WILTON — Grant Cottage, the location where former president Ulysses S. Grant completed his final memoirs prior to his 1885 death, was approved as a National Historic Landmark by the National Park Service on Jan. 13.
For six years, Tim Welch and the Friends of Grant Cottage worked and advocated for the cottage’s new designation, which lists it on the historic tourism map and allows the cottage to apply for several federal historic preservation grants.
“I thought, ‘Isn’t it about time,’” Welch, president of Friends of Grant Cottage, said. “I’ve been associated with the organization for over 10 years, we started this project six years ago. And it’s taken a bit longer than anybody would have thought.”
Welch said the wait was due to the committee overseeing the cottage’s application at the National Park Service being disbanded, and not reconstituted, until last year.
The Department of the Interior’s National Historic Landmark Committee unanimously voted in favor of the recommendation last fall, and
Secretary of the Interior David Bernhardt signed off on the application during the final days of his job last week.
“There are only 2,600 National Historic Landmark sites,” Welch said. “And some people, when they retire, maybe they travel around in their Winnebago and visit all the national parks. And they also visit the National Historic Landmarks. Now we’re one of those. And in many ways, I think it’ll probably give us a boost in terms of our attendance, which, as you might imagine, in 2020, was somewhat challenged due to COVID.”
About 7,500 people per year have been visiting the site, which was acquired as a State Historic Site in 1957. The cottage saw an attendance boost in recent years following the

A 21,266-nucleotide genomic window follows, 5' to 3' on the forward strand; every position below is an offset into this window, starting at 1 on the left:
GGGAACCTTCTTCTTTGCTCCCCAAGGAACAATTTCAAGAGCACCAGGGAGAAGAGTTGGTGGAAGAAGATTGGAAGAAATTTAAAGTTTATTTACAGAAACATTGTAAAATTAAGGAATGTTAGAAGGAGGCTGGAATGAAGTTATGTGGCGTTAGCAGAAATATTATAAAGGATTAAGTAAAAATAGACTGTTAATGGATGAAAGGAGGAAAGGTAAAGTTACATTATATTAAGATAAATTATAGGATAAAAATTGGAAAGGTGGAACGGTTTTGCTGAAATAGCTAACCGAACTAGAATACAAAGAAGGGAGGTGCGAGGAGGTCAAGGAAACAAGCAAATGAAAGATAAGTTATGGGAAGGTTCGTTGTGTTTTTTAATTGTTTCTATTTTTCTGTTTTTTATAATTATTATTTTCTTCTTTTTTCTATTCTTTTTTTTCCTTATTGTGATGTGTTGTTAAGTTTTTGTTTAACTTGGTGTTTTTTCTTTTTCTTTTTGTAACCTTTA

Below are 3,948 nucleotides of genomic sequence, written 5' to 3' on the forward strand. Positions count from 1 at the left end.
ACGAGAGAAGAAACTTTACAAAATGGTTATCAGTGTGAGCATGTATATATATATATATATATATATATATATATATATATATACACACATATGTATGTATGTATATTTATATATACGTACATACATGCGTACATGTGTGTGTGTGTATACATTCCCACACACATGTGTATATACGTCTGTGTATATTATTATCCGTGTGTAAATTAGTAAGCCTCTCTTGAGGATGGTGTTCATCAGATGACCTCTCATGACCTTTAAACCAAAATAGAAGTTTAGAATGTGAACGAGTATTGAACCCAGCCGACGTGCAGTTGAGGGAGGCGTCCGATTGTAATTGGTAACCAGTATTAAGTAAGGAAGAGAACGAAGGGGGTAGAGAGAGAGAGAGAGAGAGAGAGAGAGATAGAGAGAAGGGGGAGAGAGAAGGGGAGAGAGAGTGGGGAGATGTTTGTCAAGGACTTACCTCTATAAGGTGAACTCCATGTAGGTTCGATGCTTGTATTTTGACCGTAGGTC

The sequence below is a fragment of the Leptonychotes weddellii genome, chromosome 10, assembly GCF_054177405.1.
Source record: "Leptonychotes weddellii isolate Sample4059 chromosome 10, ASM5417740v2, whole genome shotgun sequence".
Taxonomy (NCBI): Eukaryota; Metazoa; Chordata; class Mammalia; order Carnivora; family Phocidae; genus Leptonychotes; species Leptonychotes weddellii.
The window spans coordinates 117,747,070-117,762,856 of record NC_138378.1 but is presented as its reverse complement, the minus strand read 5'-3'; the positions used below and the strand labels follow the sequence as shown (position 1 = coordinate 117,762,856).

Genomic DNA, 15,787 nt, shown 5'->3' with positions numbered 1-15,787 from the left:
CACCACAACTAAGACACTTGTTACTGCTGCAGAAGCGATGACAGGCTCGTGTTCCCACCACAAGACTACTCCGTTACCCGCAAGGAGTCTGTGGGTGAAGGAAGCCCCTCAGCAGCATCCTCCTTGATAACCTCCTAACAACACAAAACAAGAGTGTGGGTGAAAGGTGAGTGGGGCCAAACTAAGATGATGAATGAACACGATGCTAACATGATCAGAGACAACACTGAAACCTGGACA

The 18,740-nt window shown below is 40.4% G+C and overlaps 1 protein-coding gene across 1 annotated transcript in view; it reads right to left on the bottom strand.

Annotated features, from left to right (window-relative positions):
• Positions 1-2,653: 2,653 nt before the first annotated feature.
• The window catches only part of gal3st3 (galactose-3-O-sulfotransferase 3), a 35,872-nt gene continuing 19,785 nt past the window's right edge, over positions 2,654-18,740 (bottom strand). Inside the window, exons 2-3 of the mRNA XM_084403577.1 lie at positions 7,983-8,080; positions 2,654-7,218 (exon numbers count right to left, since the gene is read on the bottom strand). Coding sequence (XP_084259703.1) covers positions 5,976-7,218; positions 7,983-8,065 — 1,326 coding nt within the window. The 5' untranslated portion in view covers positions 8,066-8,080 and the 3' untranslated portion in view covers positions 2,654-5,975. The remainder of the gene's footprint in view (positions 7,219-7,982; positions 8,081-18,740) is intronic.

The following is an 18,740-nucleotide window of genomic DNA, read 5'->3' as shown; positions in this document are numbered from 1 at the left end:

Ron Chernow Grant biography Grant, and a History Channel mini-series of the same name, which was produced by Leonardo DiCaprio and featured promotional spots on the cottage itself.
“Most people say he was a lousy president,” Welch said. “But in recent years, his reputation has increased because it’s now learned that during his presidency, he did more for African Americans and Native Americans than anybody until [John F. Kennedy] 100 years later in the 1960s. And it’s also arguable that he executed Abraham Lincoln’s vision after Lincoln was assassinated, and he attacked the Ku Klux Klan and destroyed them, putting them out of business until the 1920s. He also came up with the Justice Department. There’s a lot of things about the Grant administration and we view Grant Cottage as a shrine, whose purpose is to rehabilitate the general’s reputation.”
The cottage, located on top of Mt. McGregor, was the private summer residence of New York City financier Joseph W. Drexel, who lent it to Grant. Grant stayed there for six weeks until his death on July 23, 1885.
The site’s new designation followed letters from legislators — including U.S. Sen. Charles Schumer and U.S. Rep. Elise Stefanik, R-Saratoga — to encourage the Department of the Interior to act on the site’s national historic status.
“I was proud to have gone in person to push for this hidden gem to receive resources from the National Park Service,” Schumer said. “Ulysses S. Grant is having a deserved resurgence in appreciation lately, and this well-deserved distinction will encourage more people to visit this beautiful spot.”
Stefanik noted that “The Personal Memoirs of Ulysses S. Grant” has inspired generations of writers.
“I extend my sincere congratulations to the Friends of Grant Cottage Trustees and Staff for their commitment to preserving and promoting this beautiful historical landmark in the North Country.”
Tours of the site are scheduled to resume in May.
“This honor is the result of steadfast and tireless advocacy, spearheaded by our commission member Barbara Glaser who invested so much of herself in this,” said Heather Mabee, chair of the Saratoga/Capital Regional Park Commission. “This honor brings even more prestige to an already prestigious site.”